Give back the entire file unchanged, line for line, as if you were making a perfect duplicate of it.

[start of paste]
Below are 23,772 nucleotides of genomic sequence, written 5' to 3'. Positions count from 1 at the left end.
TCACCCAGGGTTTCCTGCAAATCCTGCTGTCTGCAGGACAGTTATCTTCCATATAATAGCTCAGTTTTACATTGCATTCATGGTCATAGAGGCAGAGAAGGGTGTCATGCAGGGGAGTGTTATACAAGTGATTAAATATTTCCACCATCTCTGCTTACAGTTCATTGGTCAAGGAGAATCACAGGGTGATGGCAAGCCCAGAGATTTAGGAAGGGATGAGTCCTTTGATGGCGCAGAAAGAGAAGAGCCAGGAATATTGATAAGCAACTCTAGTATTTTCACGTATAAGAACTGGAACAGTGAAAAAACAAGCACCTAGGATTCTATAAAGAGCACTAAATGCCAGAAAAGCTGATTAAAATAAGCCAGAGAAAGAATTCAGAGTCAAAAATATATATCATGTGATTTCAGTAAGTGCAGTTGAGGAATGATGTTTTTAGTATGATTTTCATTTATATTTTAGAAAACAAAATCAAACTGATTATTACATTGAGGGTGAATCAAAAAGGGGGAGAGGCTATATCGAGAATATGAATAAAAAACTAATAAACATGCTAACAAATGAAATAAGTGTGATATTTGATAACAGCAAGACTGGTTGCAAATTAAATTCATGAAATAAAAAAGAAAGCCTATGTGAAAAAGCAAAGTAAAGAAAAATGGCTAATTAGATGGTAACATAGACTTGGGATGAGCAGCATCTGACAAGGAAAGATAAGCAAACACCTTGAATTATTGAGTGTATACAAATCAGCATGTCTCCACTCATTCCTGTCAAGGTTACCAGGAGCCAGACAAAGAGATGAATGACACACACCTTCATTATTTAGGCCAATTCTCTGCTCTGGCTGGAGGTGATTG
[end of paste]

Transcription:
Below are 23,772 nucleotides of genomic sequence, written 5' to 3'. Positions count from 1 at the left end.
TCACCCAGGGTTTCCTGCAAATCCTGCTGTCTGCAGGACAGTTATCTTCCATATAATAGCTCAGTTTTACATTGCATTCATGGTCATAGAGGCAGAGAAGGGTGTCATGCAGGGGAGTGTTATACAAGTGATTAAATATTTCCACCATCTCTGCTTACAGTTCATTGGTCAAGGAGAATCACAGGGTGATGGCAAGCCCAGAGATTTAGGAAGGGATGAGTCCTTTGATGGCGCAGAAAGAGAAGAGCCAGGAATATTGATAAGCAACTCTAGTATTTTCACGTATAAGAACTGGAACAGTGAAAAAACAAGCACCTAGGATTCTATAAAGAGCACTAAATGCCAGAAAAGCTGATTAAAATAAGCCAGAGAAAGAATTCAGAGTCAAAAATATATATCATGTGATTTCAGTAAGTGCAGTTGAGGAATGATGTTTTTAGTATGATTTTCATTTATATTTTAGAAAACAAAATCAAACTGATTATTACATTGAGGGTGAATCAAAAAGGGGGAGAGGCTATATCGAGAATATGAATAAAAAACTAATAAACATGCTAACAAATGAAATAAGTGTGATATTTGATAACAGCAAGACTGGTTGCAAATTAAATTCATGAAATAAAAAAGAAAGCCTATGTGAAAAAGCAAAGTAAAGAAAAATGGCTAATTAGATGGTAACATAGACTTGGGATGAGCAGCATCTGACAAGGAAAGATAAGCAAACACCTTGAATTATTGAGTGTATACAAATCAGCATGTCTCCACTCATTCCTGTCAAGGTTACCAGGAGCCAGACAAAGAGATGAATGACACACACCTTCATTATTTAGGCCAATTCTCTGCTCTGGCTGGAGGTGATTG